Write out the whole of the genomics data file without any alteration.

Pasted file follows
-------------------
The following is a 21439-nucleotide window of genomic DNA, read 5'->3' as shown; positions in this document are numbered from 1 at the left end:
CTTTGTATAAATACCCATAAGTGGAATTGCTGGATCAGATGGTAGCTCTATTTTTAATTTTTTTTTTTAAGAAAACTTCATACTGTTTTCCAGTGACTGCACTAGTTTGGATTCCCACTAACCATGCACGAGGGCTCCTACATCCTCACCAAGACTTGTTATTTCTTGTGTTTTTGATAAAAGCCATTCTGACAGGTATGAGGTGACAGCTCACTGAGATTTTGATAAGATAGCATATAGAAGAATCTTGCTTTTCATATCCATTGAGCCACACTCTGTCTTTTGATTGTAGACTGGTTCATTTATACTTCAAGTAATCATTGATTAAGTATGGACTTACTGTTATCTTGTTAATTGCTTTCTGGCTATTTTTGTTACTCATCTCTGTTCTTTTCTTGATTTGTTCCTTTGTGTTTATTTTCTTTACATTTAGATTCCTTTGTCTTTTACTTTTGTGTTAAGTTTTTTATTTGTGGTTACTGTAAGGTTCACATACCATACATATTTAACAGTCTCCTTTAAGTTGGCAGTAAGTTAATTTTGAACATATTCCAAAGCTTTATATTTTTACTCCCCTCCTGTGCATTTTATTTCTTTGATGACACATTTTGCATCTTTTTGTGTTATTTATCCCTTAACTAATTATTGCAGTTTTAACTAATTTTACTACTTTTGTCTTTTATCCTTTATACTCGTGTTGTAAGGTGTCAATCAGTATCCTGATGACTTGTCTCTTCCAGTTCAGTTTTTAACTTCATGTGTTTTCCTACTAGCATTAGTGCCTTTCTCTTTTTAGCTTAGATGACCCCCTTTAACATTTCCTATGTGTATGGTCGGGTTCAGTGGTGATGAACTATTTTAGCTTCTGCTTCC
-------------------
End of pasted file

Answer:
The following is a 21439-nucleotide window of genomic DNA, read 5'->3' as shown; positions in this document are numbered from 1 at the left end:
CTTTGTATAAATACCCATAAGTGGAATTGCTGGATCAGATGGTAGCTCTATTTTTAATTTTTTTTTTTAAGAAAACTTCATACTGTTTTCCAGTGACTGCACTAGTTTGGATTCCCACTAACCATGCACGAGGGCTCCTACATCCTCACCAAGACTTGTTATTTCTTGTGTTTTTGATAAAAGCCATTCTGACAGGTATGAGGTGACAGCTCACTGAGATTTTGATAAGATAGCATATAGAAGAATCTTGCTTTTCATATCCATTGAGCCACACTCTGTCTTTTGATTGTAGACTGGTTCATTTATACTTCAAGTAATCATTGATTAAGTATGGACTTACTGTTATCTTGTTAATTGCTTTCTGGCTATTTTTGTTACTCATCTCTGTTCTTTTCTTGATTTGTTCCTTTGTGTTTATTTTCTTTACATTTAGATTCCTTTGTCTTTTACTTTTGTGTTAAGTTTTTTATTTGTGGTTACTGTAAGGTTCACATACCATACATATTTAACAGTCTCCTTTAAGTTGGCAGTAAGTTAATTTTGAACATATTCCAAAGCTTTATATTTTTACTCCCCTCCTGTGCATTTTATTTCTTTGATGACACATTTTGCATCTTTTTGTGTTATTTATCCCTTAACTAATTATTGCAGTTTTAACTAATTTTACTACTTTTGTCTTTTATCCTTTATACTCGTGTTGTAAGGTGTCAATCAGTATCCTGATGACTTGTCTCTTCCAGTTCAGTTTTTAACTTCATGTGTTTTCCTACTAGCATTAGTGCCTTTCTCTTTTTAGCTTAGATGACCCCCTTTAACATTTCCTATGTGTATGGTCGGGTTCAGTGGTGATGAACTATTTTAGCTTCTGCTTCC